by Kristine Coblitz
As writers, we all have those real-life crime stories that hit home for us, whether it's a crime that happened to us personally, to someone in our family, or perhaps even within the community where we live. For some of us, those experiences and stories are what prompted us to become crime writers in the first place.
For me, there are a few news stories that have really touched me. I have the clippings in a file folder. I don't know whether or not they'll actually make it into a book plot or story, but I know they are there. Often times, I'll open the file folder and look through it as a way to connect with why writing crime fiction is so important and meaningful to me. Reading about these crimes, most of which have never been solved, reinforces in me a sense of purpose. I write crime fiction to make sense of a world that doesn't offer simple answers.
Sometimes the story is too fresh for us to write about. Lately, I've been researching a murder that happened nearly 15 years ago. I always knew I'd write about it, but I was too close. It happened to a friend of mine. Only now do I feel I can explore it in my fiction objectively.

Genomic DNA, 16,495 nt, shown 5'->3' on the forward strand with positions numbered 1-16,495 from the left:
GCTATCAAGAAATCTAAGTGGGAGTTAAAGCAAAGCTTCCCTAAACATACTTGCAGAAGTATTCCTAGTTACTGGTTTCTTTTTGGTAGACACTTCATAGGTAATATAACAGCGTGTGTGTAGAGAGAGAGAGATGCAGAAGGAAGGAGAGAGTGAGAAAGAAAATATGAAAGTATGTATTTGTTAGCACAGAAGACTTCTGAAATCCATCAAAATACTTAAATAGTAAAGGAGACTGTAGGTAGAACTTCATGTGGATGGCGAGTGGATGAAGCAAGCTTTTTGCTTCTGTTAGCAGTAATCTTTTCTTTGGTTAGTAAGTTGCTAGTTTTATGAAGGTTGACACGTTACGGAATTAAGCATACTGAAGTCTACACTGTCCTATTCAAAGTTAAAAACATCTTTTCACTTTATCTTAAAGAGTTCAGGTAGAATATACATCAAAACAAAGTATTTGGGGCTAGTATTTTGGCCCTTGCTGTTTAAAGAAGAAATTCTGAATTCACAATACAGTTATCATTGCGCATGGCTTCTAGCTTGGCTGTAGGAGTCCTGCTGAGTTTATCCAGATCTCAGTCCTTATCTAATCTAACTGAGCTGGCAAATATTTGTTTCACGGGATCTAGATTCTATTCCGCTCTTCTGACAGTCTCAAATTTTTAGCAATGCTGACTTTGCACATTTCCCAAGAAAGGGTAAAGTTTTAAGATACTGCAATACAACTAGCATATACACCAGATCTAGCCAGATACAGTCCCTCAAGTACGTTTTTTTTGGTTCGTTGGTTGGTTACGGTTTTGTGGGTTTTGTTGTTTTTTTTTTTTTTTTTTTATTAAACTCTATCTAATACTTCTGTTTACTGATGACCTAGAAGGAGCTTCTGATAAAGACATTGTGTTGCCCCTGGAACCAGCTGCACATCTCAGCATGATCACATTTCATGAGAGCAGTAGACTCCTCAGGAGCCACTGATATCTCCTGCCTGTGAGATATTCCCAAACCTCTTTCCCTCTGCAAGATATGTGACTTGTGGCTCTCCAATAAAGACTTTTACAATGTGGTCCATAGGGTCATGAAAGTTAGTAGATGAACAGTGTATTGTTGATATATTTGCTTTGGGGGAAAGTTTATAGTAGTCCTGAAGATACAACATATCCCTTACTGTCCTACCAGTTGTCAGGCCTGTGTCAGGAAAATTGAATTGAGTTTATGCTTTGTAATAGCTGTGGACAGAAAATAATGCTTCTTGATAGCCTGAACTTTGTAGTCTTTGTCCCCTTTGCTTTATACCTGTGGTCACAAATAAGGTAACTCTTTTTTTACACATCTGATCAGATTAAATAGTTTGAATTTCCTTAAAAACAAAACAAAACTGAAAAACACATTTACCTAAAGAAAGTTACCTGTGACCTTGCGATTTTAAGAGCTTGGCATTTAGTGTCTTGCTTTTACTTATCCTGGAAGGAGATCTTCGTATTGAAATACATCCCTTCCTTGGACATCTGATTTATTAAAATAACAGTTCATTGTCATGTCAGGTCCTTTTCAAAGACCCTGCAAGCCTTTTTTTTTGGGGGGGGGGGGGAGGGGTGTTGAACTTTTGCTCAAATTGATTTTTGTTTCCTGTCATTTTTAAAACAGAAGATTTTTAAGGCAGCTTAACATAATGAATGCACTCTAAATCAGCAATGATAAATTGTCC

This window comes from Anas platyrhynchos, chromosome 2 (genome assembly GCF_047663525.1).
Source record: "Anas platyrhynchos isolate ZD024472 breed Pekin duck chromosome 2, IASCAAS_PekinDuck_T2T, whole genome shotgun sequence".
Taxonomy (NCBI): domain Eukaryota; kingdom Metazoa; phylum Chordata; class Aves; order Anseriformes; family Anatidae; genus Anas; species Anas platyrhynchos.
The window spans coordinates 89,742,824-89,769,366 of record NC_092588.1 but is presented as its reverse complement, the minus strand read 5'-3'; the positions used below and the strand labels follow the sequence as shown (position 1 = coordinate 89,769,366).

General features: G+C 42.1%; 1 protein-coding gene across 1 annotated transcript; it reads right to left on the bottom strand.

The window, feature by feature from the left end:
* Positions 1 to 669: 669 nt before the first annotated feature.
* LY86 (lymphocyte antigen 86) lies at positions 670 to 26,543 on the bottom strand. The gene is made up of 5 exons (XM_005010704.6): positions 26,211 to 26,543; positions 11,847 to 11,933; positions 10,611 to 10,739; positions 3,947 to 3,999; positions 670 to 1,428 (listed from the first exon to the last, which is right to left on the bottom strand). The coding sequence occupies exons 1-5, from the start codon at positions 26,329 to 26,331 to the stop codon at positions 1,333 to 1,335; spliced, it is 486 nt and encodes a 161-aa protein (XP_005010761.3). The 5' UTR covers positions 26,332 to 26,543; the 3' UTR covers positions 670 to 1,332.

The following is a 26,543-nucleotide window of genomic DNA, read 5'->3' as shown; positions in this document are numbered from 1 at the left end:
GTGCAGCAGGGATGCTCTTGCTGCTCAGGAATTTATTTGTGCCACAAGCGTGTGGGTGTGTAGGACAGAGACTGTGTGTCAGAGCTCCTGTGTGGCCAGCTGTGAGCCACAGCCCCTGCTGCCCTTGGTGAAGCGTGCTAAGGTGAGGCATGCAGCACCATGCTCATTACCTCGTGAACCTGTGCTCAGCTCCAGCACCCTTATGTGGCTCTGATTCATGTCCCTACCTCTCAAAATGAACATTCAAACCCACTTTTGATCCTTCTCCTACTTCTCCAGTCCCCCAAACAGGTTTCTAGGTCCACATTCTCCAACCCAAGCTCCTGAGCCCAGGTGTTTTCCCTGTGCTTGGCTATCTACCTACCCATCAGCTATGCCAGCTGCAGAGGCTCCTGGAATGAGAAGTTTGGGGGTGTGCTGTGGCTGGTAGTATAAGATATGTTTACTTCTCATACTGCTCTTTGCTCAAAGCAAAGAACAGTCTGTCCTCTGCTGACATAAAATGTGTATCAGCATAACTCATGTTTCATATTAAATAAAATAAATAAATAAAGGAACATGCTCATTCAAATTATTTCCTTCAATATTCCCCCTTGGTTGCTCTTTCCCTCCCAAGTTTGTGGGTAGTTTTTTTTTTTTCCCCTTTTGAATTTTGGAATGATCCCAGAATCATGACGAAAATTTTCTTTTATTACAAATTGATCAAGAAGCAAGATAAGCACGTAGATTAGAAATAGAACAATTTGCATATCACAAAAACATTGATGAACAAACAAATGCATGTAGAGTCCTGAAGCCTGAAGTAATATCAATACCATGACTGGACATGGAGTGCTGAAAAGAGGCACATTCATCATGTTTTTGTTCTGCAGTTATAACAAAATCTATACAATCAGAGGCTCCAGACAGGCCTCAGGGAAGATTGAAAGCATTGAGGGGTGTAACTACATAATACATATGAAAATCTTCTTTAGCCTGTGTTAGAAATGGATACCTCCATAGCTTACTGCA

Let's face it. What we do is difficult. Spending time in the underworld exploring murder and crafting believable villains is not easy. No wonder such a high percentage of writers suffer from depression and anxiety. Writing about the dark side is not for the faint of heart. But for those of us who find it to be our true calling, it's a task we accept because it's our job. It's our place in the world and our purpose.
When a writer is able to pull it off, it can be pure magic.
Let us celebrate our calling as writers. It's a special gift, one that needs nurturing and (as we all know) is rarely appreciated by outsiders who don't understand the power of language or why we'd rather sit at our computer within our fictional world than go to a movie or talk about the latest celebrity scandal.
How will you embrace your gift and make the most of it today?